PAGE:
Ubud's coworking space

What we say: 3.5 stars

When we started Travelfish, one of the greatest advantages (aside from you know, spending all day on the beach drinking margaritas and having back to back foot massages) was not having to work in an office with other people. It’s not that I don’t like other people, or that I like to work in my underwear, rather I prefer to work in my own space, in an environment that is under my control and without any distractions, except for those I want (hello Clash of Clans!).

My typical working environment.

My typical working environment.

So the idea of a co-working space, where you go and work with a bunch of other people, people who may change every day and people who may sit at the next table to you having loud Skype conversations, is a bit anathema to me.

So when I first heard of Hubud (Hub-in-Ubud), a co-working space in Ubud, a Balinese town I am not particularly fond of and at least an hour’s drive from where I live, I wasn’t all that interested. Then slowly, over time, I kept seeing its name pop up, then friends like filmmaker Daniel Ziv often mentioned it, then, finally another friend lambasted me for not being a regular. So a week ago, I made the long trundle up to give it a whirl, and then I tried it again last weekend.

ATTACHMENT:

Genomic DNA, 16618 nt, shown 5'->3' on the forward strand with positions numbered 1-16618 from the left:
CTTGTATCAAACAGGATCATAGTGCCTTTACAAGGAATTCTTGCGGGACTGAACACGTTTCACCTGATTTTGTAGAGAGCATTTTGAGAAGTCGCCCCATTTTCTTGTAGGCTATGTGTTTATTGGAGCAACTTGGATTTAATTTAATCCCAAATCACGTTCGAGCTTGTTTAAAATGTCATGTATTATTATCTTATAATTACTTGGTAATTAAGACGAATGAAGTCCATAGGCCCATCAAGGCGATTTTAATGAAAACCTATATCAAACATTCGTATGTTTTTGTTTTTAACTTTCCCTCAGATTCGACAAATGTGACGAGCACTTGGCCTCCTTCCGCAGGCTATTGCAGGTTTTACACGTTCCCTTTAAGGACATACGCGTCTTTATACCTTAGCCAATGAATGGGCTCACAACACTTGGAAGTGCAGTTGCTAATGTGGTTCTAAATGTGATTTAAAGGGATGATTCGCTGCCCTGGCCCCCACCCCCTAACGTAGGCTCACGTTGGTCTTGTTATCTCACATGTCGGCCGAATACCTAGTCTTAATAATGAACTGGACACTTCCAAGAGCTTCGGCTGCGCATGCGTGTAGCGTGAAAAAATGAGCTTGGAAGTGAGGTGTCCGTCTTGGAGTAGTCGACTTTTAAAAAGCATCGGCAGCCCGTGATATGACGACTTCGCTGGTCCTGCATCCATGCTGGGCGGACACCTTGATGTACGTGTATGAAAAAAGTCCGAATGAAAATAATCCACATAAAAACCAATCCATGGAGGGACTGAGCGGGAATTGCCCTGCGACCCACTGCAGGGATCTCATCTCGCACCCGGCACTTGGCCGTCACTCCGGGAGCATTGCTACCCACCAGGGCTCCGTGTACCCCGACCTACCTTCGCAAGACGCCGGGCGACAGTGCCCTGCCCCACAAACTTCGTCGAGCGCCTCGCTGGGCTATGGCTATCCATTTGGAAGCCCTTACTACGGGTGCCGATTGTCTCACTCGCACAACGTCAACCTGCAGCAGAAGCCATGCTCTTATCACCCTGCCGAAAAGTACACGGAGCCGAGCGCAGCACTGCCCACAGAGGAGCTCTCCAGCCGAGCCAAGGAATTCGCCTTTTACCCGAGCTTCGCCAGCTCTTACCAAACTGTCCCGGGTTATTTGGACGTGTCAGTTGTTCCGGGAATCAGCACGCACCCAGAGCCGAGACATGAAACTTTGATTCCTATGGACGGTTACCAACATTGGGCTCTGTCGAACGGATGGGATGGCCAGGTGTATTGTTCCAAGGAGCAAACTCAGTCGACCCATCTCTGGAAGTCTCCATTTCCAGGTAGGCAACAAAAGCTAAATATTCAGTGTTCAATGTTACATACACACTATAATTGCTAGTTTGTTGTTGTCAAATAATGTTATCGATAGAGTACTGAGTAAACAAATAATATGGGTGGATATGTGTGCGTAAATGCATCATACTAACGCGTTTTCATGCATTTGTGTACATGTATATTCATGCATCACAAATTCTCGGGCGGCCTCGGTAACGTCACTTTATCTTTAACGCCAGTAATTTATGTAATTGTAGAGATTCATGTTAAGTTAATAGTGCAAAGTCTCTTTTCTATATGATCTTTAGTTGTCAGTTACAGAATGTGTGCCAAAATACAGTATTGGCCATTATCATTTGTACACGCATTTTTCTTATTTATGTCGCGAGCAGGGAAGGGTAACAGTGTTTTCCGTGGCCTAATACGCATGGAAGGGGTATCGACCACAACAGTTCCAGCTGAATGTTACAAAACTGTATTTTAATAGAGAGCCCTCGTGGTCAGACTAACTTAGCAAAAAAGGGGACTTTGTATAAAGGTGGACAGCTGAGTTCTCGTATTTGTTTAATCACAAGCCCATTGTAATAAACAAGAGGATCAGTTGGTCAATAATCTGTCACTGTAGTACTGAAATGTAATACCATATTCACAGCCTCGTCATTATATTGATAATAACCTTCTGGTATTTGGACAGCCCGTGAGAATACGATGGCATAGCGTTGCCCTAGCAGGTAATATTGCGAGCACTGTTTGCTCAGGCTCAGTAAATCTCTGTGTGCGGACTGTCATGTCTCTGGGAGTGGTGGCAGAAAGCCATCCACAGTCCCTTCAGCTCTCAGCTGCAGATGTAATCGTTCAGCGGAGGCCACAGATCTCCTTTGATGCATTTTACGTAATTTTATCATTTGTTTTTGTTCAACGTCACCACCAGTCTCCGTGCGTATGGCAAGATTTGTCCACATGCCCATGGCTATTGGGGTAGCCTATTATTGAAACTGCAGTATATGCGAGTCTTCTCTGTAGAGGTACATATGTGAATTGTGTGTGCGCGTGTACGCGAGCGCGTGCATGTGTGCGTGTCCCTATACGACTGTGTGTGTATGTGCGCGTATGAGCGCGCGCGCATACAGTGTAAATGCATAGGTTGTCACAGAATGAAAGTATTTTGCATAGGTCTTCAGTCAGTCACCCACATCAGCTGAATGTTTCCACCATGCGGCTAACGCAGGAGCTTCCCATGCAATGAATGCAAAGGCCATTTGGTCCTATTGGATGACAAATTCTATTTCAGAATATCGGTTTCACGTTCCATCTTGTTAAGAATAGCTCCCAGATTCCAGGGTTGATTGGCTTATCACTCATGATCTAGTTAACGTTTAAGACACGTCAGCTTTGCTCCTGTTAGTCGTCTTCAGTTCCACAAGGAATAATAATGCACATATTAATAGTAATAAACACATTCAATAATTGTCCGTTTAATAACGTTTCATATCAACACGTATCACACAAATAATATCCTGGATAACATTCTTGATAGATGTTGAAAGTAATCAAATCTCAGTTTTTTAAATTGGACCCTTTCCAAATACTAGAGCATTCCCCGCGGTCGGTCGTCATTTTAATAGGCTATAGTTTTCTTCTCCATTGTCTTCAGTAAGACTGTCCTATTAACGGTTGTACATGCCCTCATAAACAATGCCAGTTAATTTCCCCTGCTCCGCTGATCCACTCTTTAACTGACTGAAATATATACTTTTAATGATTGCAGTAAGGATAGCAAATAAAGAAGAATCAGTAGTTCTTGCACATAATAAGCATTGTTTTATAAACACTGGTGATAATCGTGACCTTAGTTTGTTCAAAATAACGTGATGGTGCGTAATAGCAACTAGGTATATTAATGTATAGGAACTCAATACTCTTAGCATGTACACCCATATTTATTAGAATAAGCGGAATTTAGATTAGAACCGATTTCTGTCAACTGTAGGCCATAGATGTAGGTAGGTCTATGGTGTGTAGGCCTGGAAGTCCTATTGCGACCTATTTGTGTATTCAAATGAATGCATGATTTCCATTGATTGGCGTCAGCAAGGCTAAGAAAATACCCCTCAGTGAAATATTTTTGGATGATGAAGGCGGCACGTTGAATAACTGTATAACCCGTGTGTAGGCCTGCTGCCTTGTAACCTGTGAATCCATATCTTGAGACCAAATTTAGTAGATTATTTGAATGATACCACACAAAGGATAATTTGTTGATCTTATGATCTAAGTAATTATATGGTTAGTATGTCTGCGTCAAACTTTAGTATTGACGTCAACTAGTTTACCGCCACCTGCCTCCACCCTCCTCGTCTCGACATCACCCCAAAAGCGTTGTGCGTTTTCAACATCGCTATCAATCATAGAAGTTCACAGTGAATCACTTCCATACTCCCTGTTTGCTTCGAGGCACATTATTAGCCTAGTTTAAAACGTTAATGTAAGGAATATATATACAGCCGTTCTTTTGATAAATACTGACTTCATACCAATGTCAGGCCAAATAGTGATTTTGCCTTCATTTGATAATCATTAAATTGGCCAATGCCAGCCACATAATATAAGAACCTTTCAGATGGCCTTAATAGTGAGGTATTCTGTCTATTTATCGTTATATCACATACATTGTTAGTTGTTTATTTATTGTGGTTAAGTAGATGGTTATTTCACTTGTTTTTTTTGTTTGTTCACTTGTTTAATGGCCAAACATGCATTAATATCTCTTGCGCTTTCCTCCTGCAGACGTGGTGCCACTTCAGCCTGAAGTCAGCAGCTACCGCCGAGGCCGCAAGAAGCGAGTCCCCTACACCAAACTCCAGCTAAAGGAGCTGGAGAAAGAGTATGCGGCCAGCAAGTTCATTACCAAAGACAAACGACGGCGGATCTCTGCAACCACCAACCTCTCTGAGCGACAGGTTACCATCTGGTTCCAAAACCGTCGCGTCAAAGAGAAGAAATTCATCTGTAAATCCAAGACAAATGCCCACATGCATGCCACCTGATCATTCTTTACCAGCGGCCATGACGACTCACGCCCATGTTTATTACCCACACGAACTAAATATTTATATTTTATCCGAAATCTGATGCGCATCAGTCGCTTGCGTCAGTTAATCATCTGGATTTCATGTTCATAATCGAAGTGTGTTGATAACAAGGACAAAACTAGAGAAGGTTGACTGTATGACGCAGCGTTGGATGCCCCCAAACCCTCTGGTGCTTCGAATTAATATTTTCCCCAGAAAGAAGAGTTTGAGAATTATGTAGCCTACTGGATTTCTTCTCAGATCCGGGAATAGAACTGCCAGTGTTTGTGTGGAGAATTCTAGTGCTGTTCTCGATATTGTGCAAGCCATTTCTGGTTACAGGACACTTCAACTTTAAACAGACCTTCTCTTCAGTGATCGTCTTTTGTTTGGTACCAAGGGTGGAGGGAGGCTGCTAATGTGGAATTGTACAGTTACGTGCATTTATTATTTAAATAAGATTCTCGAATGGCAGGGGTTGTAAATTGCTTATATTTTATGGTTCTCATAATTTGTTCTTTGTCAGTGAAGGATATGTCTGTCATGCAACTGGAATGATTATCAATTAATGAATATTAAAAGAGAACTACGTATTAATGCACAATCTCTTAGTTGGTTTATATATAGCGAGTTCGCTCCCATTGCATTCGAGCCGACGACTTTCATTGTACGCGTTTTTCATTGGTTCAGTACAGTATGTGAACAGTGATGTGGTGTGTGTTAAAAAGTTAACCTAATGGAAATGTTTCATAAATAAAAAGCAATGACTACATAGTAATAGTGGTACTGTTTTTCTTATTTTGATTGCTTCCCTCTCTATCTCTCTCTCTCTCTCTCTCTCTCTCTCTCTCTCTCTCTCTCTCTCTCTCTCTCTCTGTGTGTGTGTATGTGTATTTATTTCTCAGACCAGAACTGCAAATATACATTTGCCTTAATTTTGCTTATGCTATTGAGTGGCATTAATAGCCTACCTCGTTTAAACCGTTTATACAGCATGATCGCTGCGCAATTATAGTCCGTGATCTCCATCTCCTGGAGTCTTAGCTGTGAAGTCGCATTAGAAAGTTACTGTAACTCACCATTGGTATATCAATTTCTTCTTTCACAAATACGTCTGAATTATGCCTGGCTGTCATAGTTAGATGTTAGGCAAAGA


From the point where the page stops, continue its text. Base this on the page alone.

Hubud outlines some of the benefits of working here as including “Enhanced Motivation, Quality Networking, Accelerated Serendipity, Collective Brainpower, Social Stimulation and Modern Facilities”. Daniel broke it down into simpler English, explaining they supposedly have the fastest internet connection in Ubud (note to self, must update all apps), is a great place to meet others, network, and well, it is just a cool, happening place to hang out and see what happens. On all these counts he was right.

Just say no to WiFi.

Just say no to WiFi.

Hubud is set on Monkey Forest Road, about 100 metres (not quite far enough in my opinion) before the monkey infestation really gets going. It’s an upstairs split-level bamboo and wood concoction with an outdoors cafe and small garden area. It’s comfortable and quite cool within (though the upstairs section is uncomfortably warm) and there is plenty of working space, plugs and all that, plus real coffee (Illy) and a cafe with a focus on healthy stuff.